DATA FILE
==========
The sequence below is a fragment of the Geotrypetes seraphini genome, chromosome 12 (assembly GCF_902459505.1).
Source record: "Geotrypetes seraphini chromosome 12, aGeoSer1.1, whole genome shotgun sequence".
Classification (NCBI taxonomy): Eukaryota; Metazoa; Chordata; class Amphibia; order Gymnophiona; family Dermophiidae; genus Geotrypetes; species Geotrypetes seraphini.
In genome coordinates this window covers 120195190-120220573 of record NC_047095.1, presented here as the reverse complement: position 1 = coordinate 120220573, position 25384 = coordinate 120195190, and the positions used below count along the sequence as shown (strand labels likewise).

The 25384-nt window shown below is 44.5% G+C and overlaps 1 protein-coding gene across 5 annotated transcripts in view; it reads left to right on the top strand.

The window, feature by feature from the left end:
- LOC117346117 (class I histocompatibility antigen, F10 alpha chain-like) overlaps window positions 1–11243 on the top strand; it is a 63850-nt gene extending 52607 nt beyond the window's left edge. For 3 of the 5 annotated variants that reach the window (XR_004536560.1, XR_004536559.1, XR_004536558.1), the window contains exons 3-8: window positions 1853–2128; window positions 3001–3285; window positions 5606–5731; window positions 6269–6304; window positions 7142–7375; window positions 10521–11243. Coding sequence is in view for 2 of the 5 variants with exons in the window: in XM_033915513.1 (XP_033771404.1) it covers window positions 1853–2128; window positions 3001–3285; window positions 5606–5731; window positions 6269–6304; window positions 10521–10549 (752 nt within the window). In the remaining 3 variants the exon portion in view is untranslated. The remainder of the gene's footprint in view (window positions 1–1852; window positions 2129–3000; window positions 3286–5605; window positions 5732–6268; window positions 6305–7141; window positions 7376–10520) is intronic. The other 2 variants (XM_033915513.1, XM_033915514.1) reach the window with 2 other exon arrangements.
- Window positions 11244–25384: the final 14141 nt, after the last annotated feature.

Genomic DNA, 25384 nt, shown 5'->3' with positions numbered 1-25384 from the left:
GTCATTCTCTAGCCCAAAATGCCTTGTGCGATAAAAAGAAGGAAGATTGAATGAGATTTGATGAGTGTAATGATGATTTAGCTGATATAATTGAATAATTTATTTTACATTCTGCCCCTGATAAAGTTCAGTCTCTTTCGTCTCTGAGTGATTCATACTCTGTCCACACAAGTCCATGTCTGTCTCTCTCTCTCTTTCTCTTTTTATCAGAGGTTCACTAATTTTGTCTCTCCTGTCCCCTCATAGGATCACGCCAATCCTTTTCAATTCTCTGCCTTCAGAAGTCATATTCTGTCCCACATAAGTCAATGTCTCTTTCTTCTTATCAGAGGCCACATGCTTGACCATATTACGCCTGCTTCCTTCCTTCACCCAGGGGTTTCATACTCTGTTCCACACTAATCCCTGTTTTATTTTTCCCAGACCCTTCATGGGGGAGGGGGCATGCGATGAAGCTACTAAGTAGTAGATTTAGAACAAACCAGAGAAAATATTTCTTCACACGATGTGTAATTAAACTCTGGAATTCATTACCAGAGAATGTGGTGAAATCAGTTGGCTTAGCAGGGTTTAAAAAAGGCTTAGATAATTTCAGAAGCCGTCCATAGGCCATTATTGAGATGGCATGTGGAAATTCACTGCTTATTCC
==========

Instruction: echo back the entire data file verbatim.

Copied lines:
The sequence below is a fragment of the Geotrypetes seraphini genome, chromosome 12 (assembly GCF_902459505.1).
Source record: "Geotrypetes seraphini chromosome 12, aGeoSer1.1, whole genome shotgun sequence".
Classification (NCBI taxonomy): Eukaryota; Metazoa; Chordata; class Amphibia; order Gymnophiona; family Dermophiidae; genus Geotrypetes; species Geotrypetes seraphini.
In genome coordinates this window covers 120195190-120220573 of record NC_047095.1, presented here as the reverse complement: position 1 = coordinate 120220573, position 25384 = coordinate 120195190, and the positions used below count along the sequence as shown (strand labels likewise).

The 25384-nt window shown below is 44.5% G+C and overlaps 1 protein-coding gene across 5 annotated transcripts in view; it reads left to right on the top strand.

The window, feature by feature from the left end:
- LOC117346117 (class I histocompatibility antigen, F10 alpha chain-like) overlaps window positions 1–11243 on the top strand; it is a 63850-nt gene extending 52607 nt beyond the window's left edge. For 3 of the 5 annotated variants that reach the window (XR_004536560.1, XR_004536559.1, XR_004536558.1), the window contains exons 3-8: window positions 1853–2128; window positions 3001–3285; window positions 5606–5731; window positions 6269–6304; window positions 7142–7375; window positions 10521–11243. Coding sequence is in view for 2 of the 5 variants with exons in the window: in XM_033915513.1 (XP_033771404.1) it covers window positions 1853–2128; window positions 3001–3285; window positions 5606–5731; window positions 6269–6304; window positions 10521–10549 (752 nt within the window). In the remaining 3 variants the exon portion in view is untranslated. The remainder of the gene's footprint in view (window positions 1–1852; window positions 2129–3000; window positions 3286–5605; window positions 5732–6268; window positions 6305–7141; window positions 7376–10520) is intronic. The other 2 variants (XM_033915513.1, XM_033915514.1) reach the window with 2 other exon arrangements.
- Window positions 11244–25384: the final 14141 nt, after the last annotated feature.

Genomic DNA, 25384 nt, shown 5'->3' with positions numbered 1-25384 from the left:
GTCATTCTCTAGCCCAAAATGCCTTGTGCGATAAAAAGAAGGAAGATTGAATGAGATTTGATGAGTGTAATGATGATTTAGCTGATATAATTGAATAATTTATTTTACATTCTGCCCCTGATAAAGTTCAGTCTCTTTCGTCTCTGAGTGATTCATACTCTGTCCACACAAGTCCATGTCTGTCTCTCTCTCTCTTTCTCTTTTTATCAGAGGTTCACTAATTTTGTCTCTCCTGTCCCCTCATAGGATCACGCCAATCCTTTTCAATTCTCTGCCTTCAGAAGTCATATTCTGTCCCACATAAGTCAATGTCTCTTTCTTCTTATCAGAGGCCACATGCTTGACCATATTACGCCTGCTTCCTTCCTTCACCCAGGGGTTTCATACTCTGTTCCACACTAATCCCTGTTTTATTTTTCCCAGACCCTTCATGGGGGAGGGGGCATGCGATGAAGCTACTAAGTAGTAGATTTAGAACAAACCAGAGAAAATATTTCTTCACACGATGTGTAATTAAACTCTGGAATTCATTACCAGAGAATGTGGTGAAATCAGTTGGCTTAGCAGGGTTTAAAAAAGGCTTAGATAATTTCAGAAGCCGTCCATAGGCCATTATTGAGATGGCATGTGGAAATTCACTGCTTATTCC